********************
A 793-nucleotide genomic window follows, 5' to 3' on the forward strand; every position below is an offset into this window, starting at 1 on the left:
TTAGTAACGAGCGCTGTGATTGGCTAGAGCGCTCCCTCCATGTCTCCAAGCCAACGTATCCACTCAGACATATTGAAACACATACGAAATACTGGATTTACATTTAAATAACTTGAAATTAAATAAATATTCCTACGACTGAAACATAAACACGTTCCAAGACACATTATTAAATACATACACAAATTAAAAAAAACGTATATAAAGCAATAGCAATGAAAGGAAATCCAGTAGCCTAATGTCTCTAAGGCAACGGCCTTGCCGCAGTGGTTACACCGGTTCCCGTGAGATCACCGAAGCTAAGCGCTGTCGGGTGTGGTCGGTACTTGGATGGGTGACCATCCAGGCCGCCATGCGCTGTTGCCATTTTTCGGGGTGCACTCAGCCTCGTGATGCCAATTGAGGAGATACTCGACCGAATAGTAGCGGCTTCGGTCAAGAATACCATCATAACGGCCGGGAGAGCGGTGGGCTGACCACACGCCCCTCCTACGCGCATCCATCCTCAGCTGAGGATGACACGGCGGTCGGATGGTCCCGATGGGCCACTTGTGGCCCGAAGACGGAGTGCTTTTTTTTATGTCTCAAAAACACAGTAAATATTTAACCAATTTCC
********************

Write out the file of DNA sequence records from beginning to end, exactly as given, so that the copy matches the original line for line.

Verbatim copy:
A 793-nucleotide genomic window follows, 5' to 3' on the forward strand; every position below is an offset into this window, starting at 1 on the left:
TTAGTAACGAGCGCTGTGATTGGCTAGAGCGCTCCCTCCATGTCTCCAAGCCAACGTATCCACTCAGACATATTGAAACACATACGAAATACTGGATTTACATTTAAATAACTTGAAATTAAATAAATATTCCTACGACTGAAACATAAACACGTTCCAAGACACATTATTAAATACATACACAAATTAAAAAAAACGTATATAAAGCAATAGCAATGAAAGGAAATCCAGTAGCCTAATGTCTCTAAGGCAACGGCCTTGCCGCAGTGGTTACACCGGTTCCCGTGAGATCACCGAAGCTAAGCGCTGTCGGGTGTGGTCGGTACTTGGATGGGTGACCATCCAGGCCGCCATGCGCTGTTGCCATTTTTCGGGGTGCACTCAGCCTCGTGATGCCAATTGAGGAGATACTCGACCGAATAGTAGCGGCTTCGGTCAAGAATACCATCATAACGGCCGGGAGAGCGGTGGGCTGACCACACGCCCCTCCTACGCGCATCCATCCTCAGCTGAGGATGACACGGCGGTCGGATGGTCCCGATGGGCCACTTGTGGCCCGAAGACGGAGTGCTTTTTTTTATGTCTCAAAAACACAGTAAATATTTAACCAATTTCC